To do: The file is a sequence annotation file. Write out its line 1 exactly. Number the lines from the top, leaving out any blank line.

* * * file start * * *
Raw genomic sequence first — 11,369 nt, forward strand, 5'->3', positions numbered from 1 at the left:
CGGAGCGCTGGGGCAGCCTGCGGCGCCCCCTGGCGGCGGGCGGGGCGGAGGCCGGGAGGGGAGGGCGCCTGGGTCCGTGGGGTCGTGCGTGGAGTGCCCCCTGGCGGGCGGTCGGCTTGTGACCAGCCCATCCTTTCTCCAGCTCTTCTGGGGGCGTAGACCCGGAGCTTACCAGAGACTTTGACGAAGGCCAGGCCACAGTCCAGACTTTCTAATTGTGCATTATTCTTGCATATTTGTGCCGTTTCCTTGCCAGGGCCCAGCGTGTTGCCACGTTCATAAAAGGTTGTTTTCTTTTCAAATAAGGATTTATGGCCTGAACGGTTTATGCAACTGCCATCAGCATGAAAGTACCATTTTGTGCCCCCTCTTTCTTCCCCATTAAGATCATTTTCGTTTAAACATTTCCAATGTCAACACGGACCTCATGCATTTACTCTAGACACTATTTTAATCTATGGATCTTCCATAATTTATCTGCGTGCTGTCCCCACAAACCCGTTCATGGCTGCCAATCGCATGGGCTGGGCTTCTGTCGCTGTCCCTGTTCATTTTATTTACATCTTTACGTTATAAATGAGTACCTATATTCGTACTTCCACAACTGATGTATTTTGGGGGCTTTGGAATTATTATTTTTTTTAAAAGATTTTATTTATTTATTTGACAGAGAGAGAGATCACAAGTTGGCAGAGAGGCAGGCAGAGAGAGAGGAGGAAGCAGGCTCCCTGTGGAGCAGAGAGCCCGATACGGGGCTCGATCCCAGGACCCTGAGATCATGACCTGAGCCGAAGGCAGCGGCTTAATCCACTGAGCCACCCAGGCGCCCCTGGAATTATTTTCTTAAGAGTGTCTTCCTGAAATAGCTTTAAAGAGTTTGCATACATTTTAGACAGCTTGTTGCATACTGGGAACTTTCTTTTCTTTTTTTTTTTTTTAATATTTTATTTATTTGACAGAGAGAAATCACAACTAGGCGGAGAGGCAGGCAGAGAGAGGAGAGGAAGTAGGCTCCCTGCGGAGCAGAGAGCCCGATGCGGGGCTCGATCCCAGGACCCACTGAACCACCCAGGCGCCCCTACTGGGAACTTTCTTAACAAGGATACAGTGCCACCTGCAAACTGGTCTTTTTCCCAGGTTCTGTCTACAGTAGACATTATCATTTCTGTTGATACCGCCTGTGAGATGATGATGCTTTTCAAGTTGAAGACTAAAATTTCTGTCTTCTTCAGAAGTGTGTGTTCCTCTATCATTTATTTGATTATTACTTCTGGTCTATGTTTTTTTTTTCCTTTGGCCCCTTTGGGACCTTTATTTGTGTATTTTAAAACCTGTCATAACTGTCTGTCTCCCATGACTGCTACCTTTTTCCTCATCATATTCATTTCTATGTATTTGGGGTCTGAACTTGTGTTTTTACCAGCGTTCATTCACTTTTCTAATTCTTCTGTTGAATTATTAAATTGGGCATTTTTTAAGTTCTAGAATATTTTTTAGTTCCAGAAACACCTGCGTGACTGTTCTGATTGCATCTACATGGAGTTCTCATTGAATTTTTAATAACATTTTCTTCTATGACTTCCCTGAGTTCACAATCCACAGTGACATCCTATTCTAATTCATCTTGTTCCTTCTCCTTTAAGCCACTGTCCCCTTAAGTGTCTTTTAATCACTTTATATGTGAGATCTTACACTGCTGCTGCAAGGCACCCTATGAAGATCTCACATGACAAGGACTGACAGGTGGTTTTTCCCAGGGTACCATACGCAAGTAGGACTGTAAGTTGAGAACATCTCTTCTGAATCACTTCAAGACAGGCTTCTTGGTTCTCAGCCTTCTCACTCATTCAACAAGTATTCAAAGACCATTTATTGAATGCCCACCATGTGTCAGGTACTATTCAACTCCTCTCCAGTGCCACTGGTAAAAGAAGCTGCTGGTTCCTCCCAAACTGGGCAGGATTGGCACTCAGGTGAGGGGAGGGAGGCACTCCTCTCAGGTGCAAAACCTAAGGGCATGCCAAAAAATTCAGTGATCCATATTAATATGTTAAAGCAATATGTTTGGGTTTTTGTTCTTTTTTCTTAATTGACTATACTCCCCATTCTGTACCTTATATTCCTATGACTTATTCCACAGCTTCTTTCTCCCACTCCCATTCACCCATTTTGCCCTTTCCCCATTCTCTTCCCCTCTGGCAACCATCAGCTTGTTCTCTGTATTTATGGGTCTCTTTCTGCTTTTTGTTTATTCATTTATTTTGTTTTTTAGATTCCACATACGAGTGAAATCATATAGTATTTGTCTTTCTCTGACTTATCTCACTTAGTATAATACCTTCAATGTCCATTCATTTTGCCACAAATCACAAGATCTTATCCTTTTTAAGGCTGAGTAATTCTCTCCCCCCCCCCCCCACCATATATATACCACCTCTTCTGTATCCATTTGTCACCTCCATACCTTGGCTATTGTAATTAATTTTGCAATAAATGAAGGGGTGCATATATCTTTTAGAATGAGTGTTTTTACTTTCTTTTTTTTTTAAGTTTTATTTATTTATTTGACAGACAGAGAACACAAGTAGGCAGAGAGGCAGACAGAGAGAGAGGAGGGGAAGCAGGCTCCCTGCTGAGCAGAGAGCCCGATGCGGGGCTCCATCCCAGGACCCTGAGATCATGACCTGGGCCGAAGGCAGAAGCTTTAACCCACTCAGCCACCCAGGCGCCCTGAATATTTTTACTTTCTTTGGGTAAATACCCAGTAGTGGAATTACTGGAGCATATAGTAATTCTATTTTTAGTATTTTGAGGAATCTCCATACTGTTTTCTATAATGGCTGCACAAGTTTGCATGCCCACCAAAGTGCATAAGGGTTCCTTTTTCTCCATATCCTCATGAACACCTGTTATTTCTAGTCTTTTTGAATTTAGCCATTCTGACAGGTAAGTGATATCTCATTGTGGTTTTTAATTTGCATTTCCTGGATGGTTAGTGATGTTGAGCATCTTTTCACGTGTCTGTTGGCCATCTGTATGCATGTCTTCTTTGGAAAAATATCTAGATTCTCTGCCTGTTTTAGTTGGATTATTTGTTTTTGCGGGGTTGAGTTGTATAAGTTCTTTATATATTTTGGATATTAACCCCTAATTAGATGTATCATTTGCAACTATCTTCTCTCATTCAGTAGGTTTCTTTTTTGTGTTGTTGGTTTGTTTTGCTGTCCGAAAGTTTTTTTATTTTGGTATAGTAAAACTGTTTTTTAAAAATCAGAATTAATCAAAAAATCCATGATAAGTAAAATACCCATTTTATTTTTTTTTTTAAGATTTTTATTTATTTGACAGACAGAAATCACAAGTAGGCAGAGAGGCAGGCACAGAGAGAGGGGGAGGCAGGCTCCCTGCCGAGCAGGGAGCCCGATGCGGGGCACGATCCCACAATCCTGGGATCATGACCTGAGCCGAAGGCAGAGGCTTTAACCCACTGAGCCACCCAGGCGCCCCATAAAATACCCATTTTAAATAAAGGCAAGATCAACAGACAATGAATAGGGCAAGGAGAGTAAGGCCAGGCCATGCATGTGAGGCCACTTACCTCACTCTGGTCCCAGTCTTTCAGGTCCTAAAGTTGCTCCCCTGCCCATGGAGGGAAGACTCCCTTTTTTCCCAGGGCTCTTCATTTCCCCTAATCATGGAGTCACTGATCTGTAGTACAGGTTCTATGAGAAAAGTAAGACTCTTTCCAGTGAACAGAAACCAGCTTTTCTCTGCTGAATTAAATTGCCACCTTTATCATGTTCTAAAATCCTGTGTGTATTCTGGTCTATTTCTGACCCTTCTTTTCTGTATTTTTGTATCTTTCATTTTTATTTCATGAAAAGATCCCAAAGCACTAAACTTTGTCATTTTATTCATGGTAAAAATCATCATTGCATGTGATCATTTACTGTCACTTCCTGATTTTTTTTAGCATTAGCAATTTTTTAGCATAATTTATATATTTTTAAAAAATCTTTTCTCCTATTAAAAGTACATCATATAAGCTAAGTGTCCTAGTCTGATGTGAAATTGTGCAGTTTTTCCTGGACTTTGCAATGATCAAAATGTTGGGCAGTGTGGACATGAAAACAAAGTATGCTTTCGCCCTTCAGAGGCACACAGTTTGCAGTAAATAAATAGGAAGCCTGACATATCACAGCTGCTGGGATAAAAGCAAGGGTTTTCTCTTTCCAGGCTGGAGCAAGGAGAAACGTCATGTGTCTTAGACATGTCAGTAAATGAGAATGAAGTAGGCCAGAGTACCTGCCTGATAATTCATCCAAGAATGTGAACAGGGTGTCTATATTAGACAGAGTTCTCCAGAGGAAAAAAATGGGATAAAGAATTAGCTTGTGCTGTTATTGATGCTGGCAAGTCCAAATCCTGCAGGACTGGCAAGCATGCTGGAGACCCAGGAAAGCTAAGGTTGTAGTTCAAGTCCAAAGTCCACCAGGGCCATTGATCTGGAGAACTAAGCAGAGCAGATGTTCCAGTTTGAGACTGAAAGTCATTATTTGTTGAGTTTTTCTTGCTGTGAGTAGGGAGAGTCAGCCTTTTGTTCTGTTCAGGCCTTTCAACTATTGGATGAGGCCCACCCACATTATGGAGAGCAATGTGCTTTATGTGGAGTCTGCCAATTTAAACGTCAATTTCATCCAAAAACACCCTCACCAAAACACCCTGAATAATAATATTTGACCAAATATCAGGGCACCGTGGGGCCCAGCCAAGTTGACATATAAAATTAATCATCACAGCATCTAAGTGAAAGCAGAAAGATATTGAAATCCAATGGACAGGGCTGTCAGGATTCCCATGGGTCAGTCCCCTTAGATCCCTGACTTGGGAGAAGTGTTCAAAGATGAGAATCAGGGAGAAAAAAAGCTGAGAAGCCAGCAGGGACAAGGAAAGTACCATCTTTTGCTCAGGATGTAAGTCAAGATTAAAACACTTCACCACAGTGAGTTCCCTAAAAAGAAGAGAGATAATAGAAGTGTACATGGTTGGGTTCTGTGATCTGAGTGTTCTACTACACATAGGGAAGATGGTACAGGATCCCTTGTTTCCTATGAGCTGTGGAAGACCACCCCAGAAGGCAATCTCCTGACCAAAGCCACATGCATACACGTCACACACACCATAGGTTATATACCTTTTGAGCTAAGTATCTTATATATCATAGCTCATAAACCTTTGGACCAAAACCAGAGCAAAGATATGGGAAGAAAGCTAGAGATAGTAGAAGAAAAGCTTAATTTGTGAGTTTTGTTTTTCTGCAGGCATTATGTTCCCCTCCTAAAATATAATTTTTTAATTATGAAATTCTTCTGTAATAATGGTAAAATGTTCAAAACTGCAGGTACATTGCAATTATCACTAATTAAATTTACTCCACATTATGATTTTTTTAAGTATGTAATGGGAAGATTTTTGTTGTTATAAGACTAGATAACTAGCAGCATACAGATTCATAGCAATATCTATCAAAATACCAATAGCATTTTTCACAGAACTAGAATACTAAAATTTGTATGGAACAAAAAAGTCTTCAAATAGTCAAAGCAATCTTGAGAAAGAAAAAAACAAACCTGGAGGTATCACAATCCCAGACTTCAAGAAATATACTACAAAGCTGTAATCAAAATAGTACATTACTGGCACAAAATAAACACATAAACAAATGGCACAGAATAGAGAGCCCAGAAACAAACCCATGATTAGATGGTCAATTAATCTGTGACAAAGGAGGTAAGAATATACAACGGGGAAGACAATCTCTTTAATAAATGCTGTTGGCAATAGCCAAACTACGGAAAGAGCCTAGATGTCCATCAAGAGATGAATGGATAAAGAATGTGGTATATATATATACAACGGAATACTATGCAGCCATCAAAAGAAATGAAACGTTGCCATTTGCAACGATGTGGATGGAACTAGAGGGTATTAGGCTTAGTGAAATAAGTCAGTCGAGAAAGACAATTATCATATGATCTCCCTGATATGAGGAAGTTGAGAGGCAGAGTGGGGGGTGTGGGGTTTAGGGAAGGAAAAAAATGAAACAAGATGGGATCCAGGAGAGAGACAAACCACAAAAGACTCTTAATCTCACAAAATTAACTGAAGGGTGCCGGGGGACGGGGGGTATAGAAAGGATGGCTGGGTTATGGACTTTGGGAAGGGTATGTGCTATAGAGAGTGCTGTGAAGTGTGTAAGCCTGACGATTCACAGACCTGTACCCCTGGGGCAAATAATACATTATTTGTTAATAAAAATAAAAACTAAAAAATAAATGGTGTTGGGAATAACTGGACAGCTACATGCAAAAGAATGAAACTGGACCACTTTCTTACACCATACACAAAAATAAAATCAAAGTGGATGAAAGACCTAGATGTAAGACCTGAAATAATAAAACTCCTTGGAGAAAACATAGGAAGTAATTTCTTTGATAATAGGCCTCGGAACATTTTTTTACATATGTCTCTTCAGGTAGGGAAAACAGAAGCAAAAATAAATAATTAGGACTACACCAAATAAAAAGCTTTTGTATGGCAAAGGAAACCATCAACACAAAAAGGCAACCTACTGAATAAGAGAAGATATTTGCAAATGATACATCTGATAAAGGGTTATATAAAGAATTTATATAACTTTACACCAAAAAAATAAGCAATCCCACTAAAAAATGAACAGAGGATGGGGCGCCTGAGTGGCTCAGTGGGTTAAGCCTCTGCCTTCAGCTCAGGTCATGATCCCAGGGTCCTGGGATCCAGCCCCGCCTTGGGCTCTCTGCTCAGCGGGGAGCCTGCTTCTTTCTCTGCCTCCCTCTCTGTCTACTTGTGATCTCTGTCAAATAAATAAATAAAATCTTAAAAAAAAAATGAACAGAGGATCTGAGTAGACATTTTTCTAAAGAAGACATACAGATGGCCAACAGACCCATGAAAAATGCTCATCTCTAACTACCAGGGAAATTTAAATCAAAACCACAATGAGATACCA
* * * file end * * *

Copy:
Raw genomic sequence first — 11,369 nt, forward strand, 5'->3', positions numbered from 1 at the left: